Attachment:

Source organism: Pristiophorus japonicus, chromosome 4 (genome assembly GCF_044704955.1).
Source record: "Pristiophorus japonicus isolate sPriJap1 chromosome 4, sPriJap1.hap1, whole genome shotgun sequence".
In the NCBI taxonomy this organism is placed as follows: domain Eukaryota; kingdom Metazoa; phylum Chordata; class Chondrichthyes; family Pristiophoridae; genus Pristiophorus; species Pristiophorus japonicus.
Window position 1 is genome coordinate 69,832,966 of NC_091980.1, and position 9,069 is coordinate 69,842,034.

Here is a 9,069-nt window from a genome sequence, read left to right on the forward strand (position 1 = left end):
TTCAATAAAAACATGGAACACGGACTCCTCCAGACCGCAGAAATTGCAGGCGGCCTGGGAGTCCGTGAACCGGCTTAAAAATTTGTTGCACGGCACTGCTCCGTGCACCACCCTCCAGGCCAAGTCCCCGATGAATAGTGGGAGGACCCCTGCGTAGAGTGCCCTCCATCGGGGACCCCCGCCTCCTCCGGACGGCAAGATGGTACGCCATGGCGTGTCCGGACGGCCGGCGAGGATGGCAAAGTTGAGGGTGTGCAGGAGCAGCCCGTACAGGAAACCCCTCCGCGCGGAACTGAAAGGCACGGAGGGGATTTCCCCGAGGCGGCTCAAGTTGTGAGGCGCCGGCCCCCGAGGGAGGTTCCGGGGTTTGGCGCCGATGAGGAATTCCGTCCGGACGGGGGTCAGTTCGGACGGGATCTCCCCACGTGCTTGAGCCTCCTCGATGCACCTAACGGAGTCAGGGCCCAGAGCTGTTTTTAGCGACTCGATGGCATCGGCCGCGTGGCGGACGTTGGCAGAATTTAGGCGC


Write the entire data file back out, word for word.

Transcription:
Source organism: Pristiophorus japonicus, chromosome 4 (genome assembly GCF_044704955.1).
Source record: "Pristiophorus japonicus isolate sPriJap1 chromosome 4, sPriJap1.hap1, whole genome shotgun sequence".
In the NCBI taxonomy this organism is placed as follows: domain Eukaryota; kingdom Metazoa; phylum Chordata; class Chondrichthyes; family Pristiophoridae; genus Pristiophorus; species Pristiophorus japonicus.
Window position 1 is genome coordinate 69,832,966 of NC_091980.1, and position 9,069 is coordinate 69,842,034.

Here is a 9,069-nt window from a genome sequence, read left to right on the forward strand (position 1 = left end):
TTCAATAAAAACATGGAACACGGACTCCTCCAGACCGCAGAAATTGCAGGCGGCCTGGGAGTCCGTGAACCGGCTTAAAAATTTGTTGCACGGCACTGCTCCGTGCACCACCCTCCAGGCCAAGTCCCCGATGAATAGTGGGAGGACCCCTGCGTAGAGTGCCCTCCATCGGGGACCCCCGCCTCCTCCGGACGGCAAGATGGTACGCCATGGCGTGTCCGGACGGCCGGCGAGGATGGCAAAGTTGAGGGTGTGCAGGAGCAGCCCGTACAGGAAACCCCTCCGCGCGGAACTGAAAGGCACGGAGGGGATTTCCCCGAGGCGGCTCAAGTTGTGAGGCGCCGGCCCCCGAGGGAGGTTCCGGGGTTTGGCGCCGATGAGGAATTCCGTCCGGACGGGGGTCAGTTCGGACGGGATCTCCCCACGTGCTTGAGCCTCCTCGATGCACCTAACGGAGTCAGGGCCCAGAGCTGTTTTTAGCGACTCGATGGCATCGGCCGCGTGGCGGACGTTGGCAGAATTTAGGCGC